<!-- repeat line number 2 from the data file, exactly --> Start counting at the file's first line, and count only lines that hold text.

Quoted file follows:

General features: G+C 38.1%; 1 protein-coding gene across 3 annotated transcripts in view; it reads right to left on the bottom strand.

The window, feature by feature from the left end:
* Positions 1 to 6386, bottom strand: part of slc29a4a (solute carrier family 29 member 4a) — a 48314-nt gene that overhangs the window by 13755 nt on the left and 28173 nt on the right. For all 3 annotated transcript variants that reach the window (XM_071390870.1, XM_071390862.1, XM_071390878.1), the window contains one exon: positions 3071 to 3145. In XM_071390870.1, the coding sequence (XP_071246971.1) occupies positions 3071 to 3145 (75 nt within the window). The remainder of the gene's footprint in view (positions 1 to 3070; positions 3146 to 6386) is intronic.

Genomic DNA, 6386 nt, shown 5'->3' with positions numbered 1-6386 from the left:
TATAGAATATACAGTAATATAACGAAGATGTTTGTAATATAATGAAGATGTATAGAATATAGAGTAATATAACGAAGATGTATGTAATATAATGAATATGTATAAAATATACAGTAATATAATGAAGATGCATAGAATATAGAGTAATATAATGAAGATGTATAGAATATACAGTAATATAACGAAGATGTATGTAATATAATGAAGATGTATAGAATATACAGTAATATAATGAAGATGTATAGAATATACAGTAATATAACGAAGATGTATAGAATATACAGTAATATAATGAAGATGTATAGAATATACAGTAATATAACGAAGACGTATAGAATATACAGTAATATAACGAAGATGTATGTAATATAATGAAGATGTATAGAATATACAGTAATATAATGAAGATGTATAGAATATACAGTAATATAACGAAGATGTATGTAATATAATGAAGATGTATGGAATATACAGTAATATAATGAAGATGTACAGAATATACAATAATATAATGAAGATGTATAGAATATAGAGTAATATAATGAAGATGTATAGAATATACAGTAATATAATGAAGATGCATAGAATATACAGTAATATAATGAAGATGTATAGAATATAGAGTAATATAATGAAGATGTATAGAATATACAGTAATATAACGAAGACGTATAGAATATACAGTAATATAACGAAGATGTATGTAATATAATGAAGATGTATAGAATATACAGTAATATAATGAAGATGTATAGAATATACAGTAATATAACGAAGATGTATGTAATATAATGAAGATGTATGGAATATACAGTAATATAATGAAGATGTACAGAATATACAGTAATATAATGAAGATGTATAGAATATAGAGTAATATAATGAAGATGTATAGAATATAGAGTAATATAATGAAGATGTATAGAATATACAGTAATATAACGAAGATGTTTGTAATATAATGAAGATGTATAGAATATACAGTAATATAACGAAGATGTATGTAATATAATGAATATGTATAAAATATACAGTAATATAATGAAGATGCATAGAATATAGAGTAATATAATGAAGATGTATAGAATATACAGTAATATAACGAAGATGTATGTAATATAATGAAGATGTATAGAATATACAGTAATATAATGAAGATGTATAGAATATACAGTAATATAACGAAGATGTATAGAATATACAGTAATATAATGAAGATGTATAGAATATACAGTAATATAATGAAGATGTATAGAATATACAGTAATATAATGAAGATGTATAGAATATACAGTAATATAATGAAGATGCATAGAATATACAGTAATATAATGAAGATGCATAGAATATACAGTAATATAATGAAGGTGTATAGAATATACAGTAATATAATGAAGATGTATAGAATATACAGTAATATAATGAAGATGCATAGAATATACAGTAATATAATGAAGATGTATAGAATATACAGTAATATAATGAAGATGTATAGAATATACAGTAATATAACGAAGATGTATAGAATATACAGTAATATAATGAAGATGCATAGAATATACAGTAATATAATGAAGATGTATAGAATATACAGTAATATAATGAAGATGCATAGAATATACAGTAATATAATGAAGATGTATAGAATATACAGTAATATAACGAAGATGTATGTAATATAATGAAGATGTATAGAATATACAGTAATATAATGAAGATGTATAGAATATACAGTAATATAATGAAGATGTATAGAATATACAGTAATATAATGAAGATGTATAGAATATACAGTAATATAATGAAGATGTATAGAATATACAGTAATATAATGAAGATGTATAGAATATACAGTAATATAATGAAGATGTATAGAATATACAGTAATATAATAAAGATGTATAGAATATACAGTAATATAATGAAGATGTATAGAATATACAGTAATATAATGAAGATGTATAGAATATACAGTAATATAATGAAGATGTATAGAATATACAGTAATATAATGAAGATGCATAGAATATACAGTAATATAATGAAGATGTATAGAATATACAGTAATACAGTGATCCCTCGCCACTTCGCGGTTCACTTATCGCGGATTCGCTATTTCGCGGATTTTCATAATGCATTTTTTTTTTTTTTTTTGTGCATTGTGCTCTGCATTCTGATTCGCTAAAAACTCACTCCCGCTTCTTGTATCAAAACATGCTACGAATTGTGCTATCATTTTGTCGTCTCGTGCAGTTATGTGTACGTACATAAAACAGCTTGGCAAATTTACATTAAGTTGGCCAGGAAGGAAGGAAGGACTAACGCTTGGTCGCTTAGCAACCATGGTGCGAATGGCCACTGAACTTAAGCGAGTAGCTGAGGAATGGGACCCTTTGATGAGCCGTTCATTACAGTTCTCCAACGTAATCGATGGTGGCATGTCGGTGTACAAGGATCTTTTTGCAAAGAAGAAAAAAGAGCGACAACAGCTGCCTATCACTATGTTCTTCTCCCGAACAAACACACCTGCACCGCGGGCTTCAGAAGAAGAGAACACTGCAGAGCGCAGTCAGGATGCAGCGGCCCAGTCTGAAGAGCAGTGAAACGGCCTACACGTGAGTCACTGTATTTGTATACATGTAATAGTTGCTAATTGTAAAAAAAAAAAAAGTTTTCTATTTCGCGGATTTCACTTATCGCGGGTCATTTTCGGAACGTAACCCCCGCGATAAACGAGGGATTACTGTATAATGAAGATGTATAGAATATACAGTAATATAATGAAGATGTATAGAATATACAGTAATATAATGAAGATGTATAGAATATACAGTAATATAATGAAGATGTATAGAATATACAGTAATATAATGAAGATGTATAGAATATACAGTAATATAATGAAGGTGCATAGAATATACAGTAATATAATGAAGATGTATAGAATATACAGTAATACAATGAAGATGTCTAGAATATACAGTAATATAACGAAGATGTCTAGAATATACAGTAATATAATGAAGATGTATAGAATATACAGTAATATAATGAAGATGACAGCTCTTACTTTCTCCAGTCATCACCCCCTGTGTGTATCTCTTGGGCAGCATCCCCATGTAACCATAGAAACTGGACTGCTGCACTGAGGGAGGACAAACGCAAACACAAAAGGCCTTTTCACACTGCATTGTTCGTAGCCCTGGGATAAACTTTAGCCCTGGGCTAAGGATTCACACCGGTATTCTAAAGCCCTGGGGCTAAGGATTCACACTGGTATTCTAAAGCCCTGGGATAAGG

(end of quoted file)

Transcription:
The window, feature by feature from the left end: